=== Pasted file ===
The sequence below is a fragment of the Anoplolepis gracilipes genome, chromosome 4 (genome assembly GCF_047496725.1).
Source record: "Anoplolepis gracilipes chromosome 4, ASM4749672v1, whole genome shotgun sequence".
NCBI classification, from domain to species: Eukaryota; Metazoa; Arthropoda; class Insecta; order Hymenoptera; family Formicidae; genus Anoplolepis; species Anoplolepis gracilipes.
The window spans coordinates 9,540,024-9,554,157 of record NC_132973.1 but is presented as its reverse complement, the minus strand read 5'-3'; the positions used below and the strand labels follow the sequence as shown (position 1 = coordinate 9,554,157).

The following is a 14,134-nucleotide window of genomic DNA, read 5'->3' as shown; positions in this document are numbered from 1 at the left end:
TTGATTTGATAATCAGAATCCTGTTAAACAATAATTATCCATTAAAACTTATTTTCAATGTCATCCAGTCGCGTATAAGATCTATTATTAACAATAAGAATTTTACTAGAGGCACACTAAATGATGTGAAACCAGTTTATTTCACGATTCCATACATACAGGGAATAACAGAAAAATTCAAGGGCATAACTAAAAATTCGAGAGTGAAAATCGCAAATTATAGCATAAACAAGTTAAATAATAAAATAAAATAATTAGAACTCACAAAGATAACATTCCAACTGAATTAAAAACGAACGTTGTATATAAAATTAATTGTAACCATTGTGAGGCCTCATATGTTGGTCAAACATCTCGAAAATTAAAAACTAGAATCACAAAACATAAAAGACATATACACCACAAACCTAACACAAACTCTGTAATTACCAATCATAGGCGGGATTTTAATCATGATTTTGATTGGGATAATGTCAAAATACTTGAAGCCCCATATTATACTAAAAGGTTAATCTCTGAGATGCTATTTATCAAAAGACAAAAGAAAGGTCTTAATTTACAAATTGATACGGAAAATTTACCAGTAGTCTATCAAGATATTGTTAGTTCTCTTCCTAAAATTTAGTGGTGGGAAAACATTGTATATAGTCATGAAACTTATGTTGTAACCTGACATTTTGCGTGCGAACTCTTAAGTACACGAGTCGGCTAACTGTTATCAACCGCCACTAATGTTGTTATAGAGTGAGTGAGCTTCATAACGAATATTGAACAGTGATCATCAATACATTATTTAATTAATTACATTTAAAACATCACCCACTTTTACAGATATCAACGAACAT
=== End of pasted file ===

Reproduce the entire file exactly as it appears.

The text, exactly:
The sequence below is a fragment of the Anoplolepis gracilipes genome, chromosome 4 (genome assembly GCF_047496725.1).
Source record: "Anoplolepis gracilipes chromosome 4, ASM4749672v1, whole genome shotgun sequence".
NCBI classification, from domain to species: Eukaryota; Metazoa; Arthropoda; class Insecta; order Hymenoptera; family Formicidae; genus Anoplolepis; species Anoplolepis gracilipes.
The window spans coordinates 9,540,024-9,554,157 of record NC_132973.1 but is presented as its reverse complement, the minus strand read 5'-3'; the positions used below and the strand labels follow the sequence as shown (position 1 = coordinate 9,554,157).

The following is a 14,134-nucleotide window of genomic DNA, read 5'->3' as shown; positions in this document are numbered from 1 at the left end:
TTGATTTGATAATCAGAATCCTGTTAAACAATAATTATCCATTAAAACTTATTTTCAATGTCATCCAGTCGCGTATAAGATCTATTATTAACAATAAGAATTTTACTAGAGGCACACTAAATGATGTGAAACCAGTTTATTTCACGATTCCATACATACAGGGAATAACAGAAAAATTCAAGGGCATAACTAAAAATTCGAGAGTGAAAATCGCAAATTATAGCATAAACAAGTTAAATAATAAAATAAAATAATTAGAACTCACAAAGATAACATTCCAACTGAATTAAAAACGAACGTTGTATATAAAATTAATTGTAACCATTGTGAGGCCTCATATGTTGGTCAAACATCTCGAAAATTAAAAACTAGAATCACAAAACATAAAAGACATATACACCACAAACCTAACACAAACTCTGTAATTACCAATCATAGGCGGGATTTTAATCATGATTTTGATTGGGATAATGTCAAAATACTTGAAGCCCCATATTATACTAAAAGGTTAATCTCTGAGATGCTATTTATCAAAAGACAAAAGAAAGGTCTTAATTTACAAATTGATACGGAAAATTTACCAGTAGTCTATCAAGATATTGTTAGTTCTCTTCCTAAAATTTAGTGGTGGGAAAACATTGTATATAGTCATGAAACTTATGTTGTAACCTGACATTTTGCGTGCGAACTCTTAAGTACACGAGTCGGCTAACTGTTATCAACCGCCACTAATGTTGTTATAGAGTGAGTGAGCTTCATAACGAATATTGAACAGTGATCATCAATACATTATTTAATTAATTACATTTAAAACATCACCCACTTTTACAGATATCAACGAACAT